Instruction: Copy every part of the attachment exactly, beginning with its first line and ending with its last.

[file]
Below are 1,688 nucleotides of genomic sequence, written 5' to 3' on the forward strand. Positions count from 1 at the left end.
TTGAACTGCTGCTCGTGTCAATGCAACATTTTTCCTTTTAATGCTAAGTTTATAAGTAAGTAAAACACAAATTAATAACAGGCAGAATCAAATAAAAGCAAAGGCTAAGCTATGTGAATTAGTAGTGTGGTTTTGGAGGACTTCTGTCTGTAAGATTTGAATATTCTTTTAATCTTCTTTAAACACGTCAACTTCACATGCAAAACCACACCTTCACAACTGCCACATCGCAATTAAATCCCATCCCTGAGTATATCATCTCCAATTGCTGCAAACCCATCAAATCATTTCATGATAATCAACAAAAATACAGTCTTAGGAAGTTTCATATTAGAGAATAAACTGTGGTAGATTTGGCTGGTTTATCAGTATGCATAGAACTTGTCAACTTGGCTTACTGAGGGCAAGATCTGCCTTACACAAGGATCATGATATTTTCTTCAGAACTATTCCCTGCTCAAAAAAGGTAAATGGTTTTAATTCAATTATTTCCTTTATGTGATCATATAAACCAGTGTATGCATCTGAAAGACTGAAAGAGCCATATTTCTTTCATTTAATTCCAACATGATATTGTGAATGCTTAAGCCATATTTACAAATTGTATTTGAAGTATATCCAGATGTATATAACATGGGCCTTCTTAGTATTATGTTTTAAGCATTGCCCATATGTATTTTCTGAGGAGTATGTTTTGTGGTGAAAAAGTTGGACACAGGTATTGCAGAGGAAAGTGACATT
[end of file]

Below are 1,688 nucleotides of genomic sequence, written 5' to 3' on the forward strand. Positions count from 1 at the left end.
TTGAACTGCTGCTCGTGTCAATGCAACATTTTTCCTTTTAATGCTAAGTTTATAAGTAAGTAAAACACAAATTAATAACAGGCAGAATCAAATAAAAGCAAAGGCTAAGCTATGTGAATTAGTAGTGTGGTTTTGGAGGACTTCTGTCTGTAAGATTTGAATATTCTTTTAATCTTCTTTAAACACGTCAACTTCACATGCAAAACCACACCTTCACAACTGCCACATCGCAATTAAATCCCATCCCTGAGTATATCATCTCCAATTGCTGCAAACCCATCAAATCATTTCATGATAATCAACAAAAATACAGTCTTAGGAAGTTTCATATTAGAGAATAAACTGTGGTAGATTTGGCTGGTTTATCAGTATGCATAGAACTTGTCAACTTGGCTTACTGAGGGCAAGATCTGCCTTACACAAGGATCATGATATTTTCTTCAGAACTATTCCCTGCTCAAAAAAGGTAAATGGTTTTAATTCAATTATTTCCTTTATGTGATCATATAAACCAGTGTATGCATCTGAAAGACTGAAAGAGCCATATTTCTTTCATTTAATTCCAACATGATATTGTGAATGCTTAAGCCATATTTACAAATTGTATTTGAAGTATATCCAGATGTATATAACATGGGCCTTCTTAGTATTATGTTTTAAGCATTGCCCATATGTATTTTCTGAGGAGTATGTTTTGTGGTGAAAAAGTTGGACACAGGTATTGCAGAGGAAAGTGACATT